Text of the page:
Six complementary and collaborative projects are proposed, with a common scientific and administrative core, to elucidate the nature and emergence of cognitive competence as it is manifest across human and nonhuman primate species, across developmental periods, and across different groups (e.g., individuals with ADHD). The present application benefits from substantial collegiality between investigators and convergence between the projects, so that the scientific promise of the entire program greatly exceeds the sum of the anticipated scientific gains of each strong individual project. The psychological processes being investigated (learning, memory, attention, executive function, categorization, language, and self regulation) are themselves closely inter-related, such that understanding of any one process dictates studying its relation to the other constructs using behavioral, cognitive, comparative, developmental, and neuroscientific paradigms. The application reflects a wide range of converging measures, including task performance, brain imaging, genetic analyses, and psychophysiology. The goal of these projects is to build on the current state of knowledge, including the recent findings from our own research, and to inform and be informed by theories regarding behavior and its interaction with experience and biology.
The findings of these projects will advance our understanding of cognition and its disorders, generating educational interventions and clinical applications with relevance to a wide range of mental health issues.
|Parrish, Audrey E; Evans, Theodore A; Beran, Michael J (2015) Defining value through quantity and quality-Chimpanzees (Pan troglodytes) undervalue food quantities when items are broken. Behav Processes 111:118-26|
|Parrish, Audrey E; Beran, Michael J (2014) Chimpanzees sometimes see fuller as better: judgments of food quantities based on container size and fullness. Behav Processes 103:184-91|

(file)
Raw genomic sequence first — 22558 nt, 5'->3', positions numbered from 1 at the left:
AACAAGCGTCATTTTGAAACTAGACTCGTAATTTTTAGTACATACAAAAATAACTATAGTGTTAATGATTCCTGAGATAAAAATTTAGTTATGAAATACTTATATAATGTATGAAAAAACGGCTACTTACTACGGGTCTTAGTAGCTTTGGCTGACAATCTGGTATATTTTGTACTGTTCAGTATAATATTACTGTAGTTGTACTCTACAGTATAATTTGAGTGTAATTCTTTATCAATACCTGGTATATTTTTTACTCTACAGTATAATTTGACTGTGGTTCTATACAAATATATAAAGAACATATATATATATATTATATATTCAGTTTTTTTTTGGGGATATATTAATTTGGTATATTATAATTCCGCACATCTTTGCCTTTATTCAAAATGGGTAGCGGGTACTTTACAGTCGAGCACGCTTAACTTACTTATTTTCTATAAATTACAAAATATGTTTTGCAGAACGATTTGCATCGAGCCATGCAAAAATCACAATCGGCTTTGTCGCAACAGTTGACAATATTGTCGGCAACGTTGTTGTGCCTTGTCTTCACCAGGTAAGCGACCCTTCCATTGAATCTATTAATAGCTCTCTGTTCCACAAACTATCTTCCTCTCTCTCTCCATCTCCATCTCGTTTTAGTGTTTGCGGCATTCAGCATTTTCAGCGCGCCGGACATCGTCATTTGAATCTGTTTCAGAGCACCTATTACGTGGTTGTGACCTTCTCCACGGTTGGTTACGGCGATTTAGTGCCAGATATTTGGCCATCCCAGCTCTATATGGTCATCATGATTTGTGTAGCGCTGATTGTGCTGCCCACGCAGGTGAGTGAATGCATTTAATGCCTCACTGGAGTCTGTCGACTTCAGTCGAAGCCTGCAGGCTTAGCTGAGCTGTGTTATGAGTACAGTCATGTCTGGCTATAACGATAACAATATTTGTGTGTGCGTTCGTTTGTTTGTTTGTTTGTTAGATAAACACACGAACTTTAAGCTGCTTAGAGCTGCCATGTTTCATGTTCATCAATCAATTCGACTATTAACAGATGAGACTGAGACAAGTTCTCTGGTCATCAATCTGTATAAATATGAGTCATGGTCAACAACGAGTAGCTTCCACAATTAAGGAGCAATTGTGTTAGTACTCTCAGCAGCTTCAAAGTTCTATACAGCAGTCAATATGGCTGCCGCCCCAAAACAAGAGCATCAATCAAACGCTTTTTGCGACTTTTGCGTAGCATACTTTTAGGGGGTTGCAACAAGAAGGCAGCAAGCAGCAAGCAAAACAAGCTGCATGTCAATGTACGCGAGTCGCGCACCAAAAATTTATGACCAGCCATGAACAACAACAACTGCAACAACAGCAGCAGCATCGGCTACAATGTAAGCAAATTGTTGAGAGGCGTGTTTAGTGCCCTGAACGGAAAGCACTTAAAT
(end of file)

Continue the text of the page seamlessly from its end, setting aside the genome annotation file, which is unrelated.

|Vonk, Jennifer; Torgerson-White, Lauri; McGuire, Molly et al. (2014) Quantity estimation and comparison in western lowland gorillas (Gorilla gorilla gorilla). Anim Cogn 17:755-65|
|Beran, Michael J; Evans, Theodore A; Paglieri, Fabio et al. (2014) Chimpanzees (Pan troglodytes) can wait, when they choose to: a study with the hybrid delay task. Anim Cogn 17:197-205|
|Agrillo, Christian; Parrish, Audrey E; Beran, Michael J (2014) Do rhesus monkeys (Macaca mulatta) perceive the Zöllner illusion? Psychon Bull Rev 21:986-94|
|Roberts, Anna Ilona; Vick, Sarah-Jane; Roberts, Sam George Bradley et al. (2014) Chimpanzees modify intentional gestures to coordinate a search for hidden food. Nat Commun 5:3088|
|Sayers, Ken; Lovejoy, C Owen (2014) Blood, bulbs, and bunodonts: on evolutionary ecology and the diets of Ardipithecus, Australopithecus, and early Homo. Q Rev Biol 89:319-57|
|Chevalier, Nicolas; James, Tiffany D; Wiebe, Sandra A et al. (2014) Contribution of reactive and proactive control to children's working memory performance: Insight from item recall durations in response sequence planning. Dev Psychol 50:1999-2008|
|Smith, J David; Boomer, Joseph; Zakrzewski, Alexandria C et al. (2014) Deferred feedback sharply dissociates implicit and explicit category learning. Psychol Sci 25:447-57|
|Perdue, Bonnie M; Evans, Theodore A; Williamson, Rebecca A et al. (2014) Prospective memory in children and chimpanzees. Anim Cogn 17:287-95|
Showing the most recent 10 out of 63 publications